April 07, 2021

ABA dispute resolution meeting tackles racial equity, pandemic-related issues in ADR

WASHINGTON, April 7, 2021 — The 2021 Virtual Annual Spring Conference of the American Bar Association Section of Dispute Resolution will be April 14-17 with a full agenda over four days, including a host of programs focusing on topics related to bias and inequality, the impact of COVID-19 and the use of technology in the context of alternative dispute resolution (ADR).

The section will also honor professors from law schools in Toledo, Ohio and Boston.

What:              
Annual Spring Conference
Sponsored by the ABA Section of Dispute Resolution

When:             
Wednesday-Friday, April 14-17

Where:            
Online

A plenary session will feature Timothy Zaal, a former organizer and member of hateful and violent white supremacist groups who has since changed his viewpoints. For the past 17 years, Zaal has been the facilitator of the “From the Depths of Hate” program at the Simon Wiesenthal Center Museum of Tolerance in Los Angeles. He speaks at a noon ET event on Friday, April 16.

The conference will also pay tribute to two American icons who passed away last year: U.S. Supreme Court Justice Ruth Bader Ginsburg and civil rights leader and congressman John Lewis. The one-hour program on Thursday, April 15 at 4:15 p.m. ET is titled, “Notoriously Good Trouble: Dispute Resolution Professionals Continuing the Legacies of Legends Ruth Bader Ginsburg and John Lewis.” The program, using their words and actions, will share Ginsburg and Lewis quotes and anecdotes that can inform and inspire ADR lawyers.

Program highlights for the three broad topics include:

Bias and inequality:

·       “Truth and Reconciliation: Advancing Equity in Law Enforcement” Cities across the U.S. have closely scrutinized how their public safety agencies enforce the law, in some cases slashing police funding or replacing leadership. The panel will examine the efforts of several communities that use professional neutrals to facilitate consensus around recommendations to improve equity in policing and align public safety practices with expectations.
Wednesday, 10:30-11:30 a.m. ET

·       “Resolving Civil Rights Disputes in the Age of Disruption” — Deadly confrontations between minority suspects and law enforcement have inflamed racial tensions, and civil rights lawsuits allege constitutional violations, excessive force, municipal liability and tortious conduct. Courts are backlogged and cities have limited resources. The program explores how ADR can help resolved these highly contentious conflicts.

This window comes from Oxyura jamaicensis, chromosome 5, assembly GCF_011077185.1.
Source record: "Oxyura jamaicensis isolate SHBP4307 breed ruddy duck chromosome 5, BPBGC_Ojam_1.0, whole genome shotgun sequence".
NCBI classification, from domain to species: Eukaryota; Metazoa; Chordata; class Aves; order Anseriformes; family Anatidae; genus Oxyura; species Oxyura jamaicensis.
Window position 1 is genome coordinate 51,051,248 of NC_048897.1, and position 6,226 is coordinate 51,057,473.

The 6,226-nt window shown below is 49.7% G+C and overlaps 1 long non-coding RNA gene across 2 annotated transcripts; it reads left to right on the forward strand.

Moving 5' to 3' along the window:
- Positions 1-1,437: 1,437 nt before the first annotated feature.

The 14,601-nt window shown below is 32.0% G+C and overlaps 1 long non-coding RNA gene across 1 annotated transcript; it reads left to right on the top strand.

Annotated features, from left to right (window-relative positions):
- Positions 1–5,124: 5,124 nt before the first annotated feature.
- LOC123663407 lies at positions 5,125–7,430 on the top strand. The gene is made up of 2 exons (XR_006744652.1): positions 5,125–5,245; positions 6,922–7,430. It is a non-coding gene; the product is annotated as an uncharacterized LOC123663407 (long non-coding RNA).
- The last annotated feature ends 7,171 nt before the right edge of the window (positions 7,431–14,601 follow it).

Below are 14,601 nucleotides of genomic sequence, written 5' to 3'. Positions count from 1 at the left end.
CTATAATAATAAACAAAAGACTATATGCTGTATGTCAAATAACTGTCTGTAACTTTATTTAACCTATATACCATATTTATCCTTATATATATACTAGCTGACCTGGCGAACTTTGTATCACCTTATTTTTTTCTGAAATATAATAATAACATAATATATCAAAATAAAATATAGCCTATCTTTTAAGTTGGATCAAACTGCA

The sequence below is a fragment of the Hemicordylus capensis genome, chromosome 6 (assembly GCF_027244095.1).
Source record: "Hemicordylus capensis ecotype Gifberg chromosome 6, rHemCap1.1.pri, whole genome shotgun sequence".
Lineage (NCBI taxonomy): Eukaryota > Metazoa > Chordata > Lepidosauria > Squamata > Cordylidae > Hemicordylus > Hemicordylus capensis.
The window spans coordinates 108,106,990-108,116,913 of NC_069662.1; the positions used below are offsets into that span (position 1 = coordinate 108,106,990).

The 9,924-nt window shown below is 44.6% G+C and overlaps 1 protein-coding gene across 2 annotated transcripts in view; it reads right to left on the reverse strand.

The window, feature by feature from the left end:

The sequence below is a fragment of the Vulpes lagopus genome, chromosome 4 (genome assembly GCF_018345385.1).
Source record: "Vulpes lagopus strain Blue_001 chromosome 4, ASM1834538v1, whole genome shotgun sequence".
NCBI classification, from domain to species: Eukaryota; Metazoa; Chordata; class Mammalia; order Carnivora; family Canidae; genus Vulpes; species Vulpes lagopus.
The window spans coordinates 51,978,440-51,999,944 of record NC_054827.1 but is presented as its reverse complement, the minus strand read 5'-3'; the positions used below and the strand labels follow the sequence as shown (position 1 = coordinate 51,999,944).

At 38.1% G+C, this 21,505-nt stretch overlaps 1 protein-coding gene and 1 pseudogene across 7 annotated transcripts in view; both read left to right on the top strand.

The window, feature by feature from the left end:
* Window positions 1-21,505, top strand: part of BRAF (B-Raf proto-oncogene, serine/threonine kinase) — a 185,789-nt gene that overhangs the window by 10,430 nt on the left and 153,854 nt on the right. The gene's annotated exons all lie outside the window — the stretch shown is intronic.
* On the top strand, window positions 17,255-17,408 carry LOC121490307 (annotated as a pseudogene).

Thursday, 1:30-2:30 p.m. ET

The impact of the pandemic:

·       “Covid Response Court Mediation Programs: Eviction, Foreclosure, Bankruptcy and Others” — The panel, drawing from several jurisdictions and courts, will provide an overview of various court ADR programs that have been newly implemented in the wake of Covid-19.

Wednesday, 10:30-11:30 ET

·       “The Post-Pandemic Arbitration: Old School or New Age? When the COVID-19 vaccination is successful, the world may be returning to normal: airplanes will be filled again with opposing parties and their counsel flying to hearings at venues throughout the world. Or will they? For the answers about what post-pandemic arbitration will look like, this panel of nationally known arbitrators and arbitration attorneys share their insights.

Friday, 10:30-11:30 a.m. ET

Online technology:

·       “The Good, Bad and Ugly: The Art of Negotiations Online” -- Three expert mediator-arbitrators who have participated in several hundred remote mediations/arbitrations will discuss the impact of remote technology on the art of negotiations, highlighting changes in the culture, dynamics between players and how changes have influenced strategies and resolutions.

Wednesday, 3-4 p.m. ET

·       “New Ethical Issues that Arise in an Online Arbitration Environment” -- The online environment for arbitration poses new ethical dilemmas for advocates and arbitrators. Among them: ethically inquiring about potential arbitrators; applying the traditional ethical standards to advocates and online conduct; and arbitrators assuring parties a full and fair opportunity to present their cases when they may prefer and even insist on an in-person opportunity to do so.

Thursday, 10:30-11:30 a.m. ET

On Thursday, starting at 2:30 p.m. ET, the section’s Arbitration Committee will host a discussion focusing on business-to-business arbitration issues as a follow up to new ABA policy. At February’s Midyear Meeting, the ABA House of Delegates adopted Resolution 100, which supports the use of arbitration in business-to-business disputes, both domestically and internationally, as an efficient and economical method of ADR.

Several awards will be presented during the virtual conference including the following:

The D'Alemberte Raven Award will go to Benjamin Davis, who retired recently as a faculty member from the University of Toledo School of Law. He previously served in various academic positions, and from 1986 to 1999 he was a legal counsel at the ICC International Court of Arbitration among other jobs there. Davis created international fast-track commercial arbitration and the International Competitions for Online Dispute Resolution. The award honors Talbot D’Alemberte and Robert D. Raven, who each held the unique position of being both ABA presidents and chairs of either the section or its predecessor.

The 2021 Award for Outstanding Scholarly Work will be presented to Dwight Golann, research professor of law at Suffolk University in Boston. He is the author of the ABA’s “Mediating Legal Disputes,” law school textbooks and other publications. In 2020, he taught and trained for ADR organizations on five continents.

The conference agenda can be found online here. Media can register by emailing Bill Choyke at bill.choyke@americanbar.org.

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